These platforms are quite important I think as they are the ice breakers and introduce art practitioners to each other not just on a personal level but also on a professional platform that opens up the doors for possible collaborations while understanding each other’s philosophy behind practice, technical aspect of production and even challenges encountered and possible platforms of showing the process/final work. In our principally non-formal schooled art space, it turns out to be a school away from school half the time.

I have sat in some great and some not-so-inspiring presentations recently. I have listened to artists I have known for a while but never listened to seriously - and left quite inspired as I (thought I) understood them more, and looked at their work with a more informed opinion. In my other life, I need to know as much as I can about other artists and I find presentations/talks as a short cut to it. This has made me look forward to every discussion I can sit in or even participate. However, not all artists feel the same.

I recently sat in one where we were just about ten folk in an art space with a daily turnout of about forty. And I was disappointed. Not by the content, but by lack of interest among ‘us’. The presentation was very good. The presenting artists  talked passionately about what they do. Deeply conceptual guys. Artists using modern technology to make their art. Artists willing to collaborate and share their skills and knowledge with their peers in Nairobi. But I could see the disappointed in their faces as they kept asking, “Are more people coming?” It’s not the first time that it has happened so I wonder – why aren’t we curious? Why are we so lethargic in our quest to find knowledge from anyone willing to share theirs with us?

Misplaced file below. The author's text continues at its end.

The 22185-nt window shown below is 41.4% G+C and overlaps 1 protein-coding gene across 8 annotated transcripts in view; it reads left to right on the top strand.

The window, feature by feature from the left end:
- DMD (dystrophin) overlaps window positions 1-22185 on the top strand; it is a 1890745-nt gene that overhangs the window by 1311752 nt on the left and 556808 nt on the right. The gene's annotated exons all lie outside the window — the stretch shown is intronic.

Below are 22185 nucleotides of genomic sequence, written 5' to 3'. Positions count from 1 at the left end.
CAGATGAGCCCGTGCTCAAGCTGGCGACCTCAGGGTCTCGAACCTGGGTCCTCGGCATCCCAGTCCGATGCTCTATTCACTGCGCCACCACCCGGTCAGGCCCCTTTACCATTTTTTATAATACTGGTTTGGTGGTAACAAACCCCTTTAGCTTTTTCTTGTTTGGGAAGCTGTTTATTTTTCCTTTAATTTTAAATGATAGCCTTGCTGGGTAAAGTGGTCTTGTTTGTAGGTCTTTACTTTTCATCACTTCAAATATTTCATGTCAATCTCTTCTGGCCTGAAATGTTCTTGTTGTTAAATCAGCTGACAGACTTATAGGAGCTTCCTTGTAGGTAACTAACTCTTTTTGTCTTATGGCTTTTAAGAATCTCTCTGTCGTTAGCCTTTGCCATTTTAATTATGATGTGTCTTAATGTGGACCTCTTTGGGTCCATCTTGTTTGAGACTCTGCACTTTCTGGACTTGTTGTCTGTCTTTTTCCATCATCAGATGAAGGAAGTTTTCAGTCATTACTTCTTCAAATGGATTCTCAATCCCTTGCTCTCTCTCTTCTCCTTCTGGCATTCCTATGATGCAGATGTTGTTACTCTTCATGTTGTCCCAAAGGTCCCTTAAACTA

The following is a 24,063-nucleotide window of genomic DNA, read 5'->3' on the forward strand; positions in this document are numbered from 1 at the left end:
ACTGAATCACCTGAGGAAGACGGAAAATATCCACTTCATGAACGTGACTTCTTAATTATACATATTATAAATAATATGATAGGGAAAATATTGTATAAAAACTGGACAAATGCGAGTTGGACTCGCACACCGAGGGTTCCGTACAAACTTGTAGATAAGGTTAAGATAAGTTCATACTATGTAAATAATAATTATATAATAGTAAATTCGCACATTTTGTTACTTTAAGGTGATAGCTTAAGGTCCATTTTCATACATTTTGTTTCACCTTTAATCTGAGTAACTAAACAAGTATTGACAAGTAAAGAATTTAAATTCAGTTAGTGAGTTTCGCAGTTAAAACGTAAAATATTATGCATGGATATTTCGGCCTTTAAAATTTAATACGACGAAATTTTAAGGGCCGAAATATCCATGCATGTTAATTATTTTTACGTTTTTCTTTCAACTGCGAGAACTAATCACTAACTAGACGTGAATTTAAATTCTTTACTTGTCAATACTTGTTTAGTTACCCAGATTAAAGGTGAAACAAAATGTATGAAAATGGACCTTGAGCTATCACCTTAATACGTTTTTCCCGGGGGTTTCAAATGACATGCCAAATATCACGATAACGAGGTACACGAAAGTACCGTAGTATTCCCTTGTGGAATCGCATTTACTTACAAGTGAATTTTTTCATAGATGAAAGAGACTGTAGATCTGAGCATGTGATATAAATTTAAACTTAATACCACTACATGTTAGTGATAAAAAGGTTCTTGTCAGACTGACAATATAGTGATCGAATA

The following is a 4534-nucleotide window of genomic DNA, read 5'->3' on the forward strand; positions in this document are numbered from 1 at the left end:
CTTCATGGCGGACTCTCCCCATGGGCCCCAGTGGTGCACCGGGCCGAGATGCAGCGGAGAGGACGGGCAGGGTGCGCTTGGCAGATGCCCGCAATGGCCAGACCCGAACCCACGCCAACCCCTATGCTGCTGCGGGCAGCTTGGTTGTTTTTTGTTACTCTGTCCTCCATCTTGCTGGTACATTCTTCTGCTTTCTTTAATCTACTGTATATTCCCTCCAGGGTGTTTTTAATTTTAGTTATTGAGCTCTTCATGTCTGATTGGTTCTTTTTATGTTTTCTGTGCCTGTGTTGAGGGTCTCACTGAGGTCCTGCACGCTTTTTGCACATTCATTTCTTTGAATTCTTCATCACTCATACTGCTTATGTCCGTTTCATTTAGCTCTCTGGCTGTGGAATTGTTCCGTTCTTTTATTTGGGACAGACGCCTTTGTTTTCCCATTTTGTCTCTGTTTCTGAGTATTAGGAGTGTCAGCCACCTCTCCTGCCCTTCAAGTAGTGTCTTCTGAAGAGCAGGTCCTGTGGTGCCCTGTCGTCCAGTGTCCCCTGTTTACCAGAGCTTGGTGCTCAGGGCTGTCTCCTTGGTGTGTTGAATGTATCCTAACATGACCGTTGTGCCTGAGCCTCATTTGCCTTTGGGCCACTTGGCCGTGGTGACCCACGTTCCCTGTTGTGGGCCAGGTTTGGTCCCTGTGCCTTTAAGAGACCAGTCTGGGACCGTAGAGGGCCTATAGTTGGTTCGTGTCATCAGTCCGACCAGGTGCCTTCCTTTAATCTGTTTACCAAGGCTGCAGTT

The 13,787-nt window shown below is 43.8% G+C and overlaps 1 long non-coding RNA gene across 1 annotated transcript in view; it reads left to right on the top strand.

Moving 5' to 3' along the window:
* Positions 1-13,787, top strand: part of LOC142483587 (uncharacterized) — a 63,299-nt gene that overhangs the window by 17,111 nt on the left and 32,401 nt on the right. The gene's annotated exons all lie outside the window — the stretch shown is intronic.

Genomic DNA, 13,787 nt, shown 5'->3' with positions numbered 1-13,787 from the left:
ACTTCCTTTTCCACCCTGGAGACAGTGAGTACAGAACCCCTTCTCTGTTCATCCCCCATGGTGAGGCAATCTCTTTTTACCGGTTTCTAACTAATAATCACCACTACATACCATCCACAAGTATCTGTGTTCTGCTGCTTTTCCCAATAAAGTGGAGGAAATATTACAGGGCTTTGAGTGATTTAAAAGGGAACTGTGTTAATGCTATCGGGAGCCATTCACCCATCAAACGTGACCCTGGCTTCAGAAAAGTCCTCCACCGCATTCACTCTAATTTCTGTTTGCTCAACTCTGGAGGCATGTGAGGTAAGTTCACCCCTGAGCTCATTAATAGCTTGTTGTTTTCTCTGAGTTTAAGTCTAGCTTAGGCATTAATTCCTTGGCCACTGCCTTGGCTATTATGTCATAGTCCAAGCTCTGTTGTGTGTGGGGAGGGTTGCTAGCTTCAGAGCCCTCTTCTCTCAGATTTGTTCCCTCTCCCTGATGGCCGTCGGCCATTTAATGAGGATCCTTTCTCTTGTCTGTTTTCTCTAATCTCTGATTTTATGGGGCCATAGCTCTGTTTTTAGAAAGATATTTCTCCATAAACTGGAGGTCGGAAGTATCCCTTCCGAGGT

I recall the first time Simon Njami jetted into Nairobi and we all thought the only conversation we could have with a curator was to show him our works so that he’d take it to all art fairs and biennales. The disappointment! When Bisi Silva had a free hour for us but we’d rather sit in our studio waiting for that elusive buyer/client. When N’Gone Fall came knocking and we in our minds believed she came to see the clever artists. Not us the less clever – the unclever! What are we afraid of? It is understandable if someone has a previously confirmed (important) engagement or when an emergency calls but how the hell do you sit out of another creative practitioner’s free knowledge sharing experience just to bask in the sun or have your siesta because you’re bored. If artists can’t engage professionals having talks in their spaces, who should? Doctors? Matatu drivers? Policemen? Others?

Ethiopian curator Mifta Zekele discusses the Ethiopian art scene during "Addis Contemporary" at the Circle Art Gallery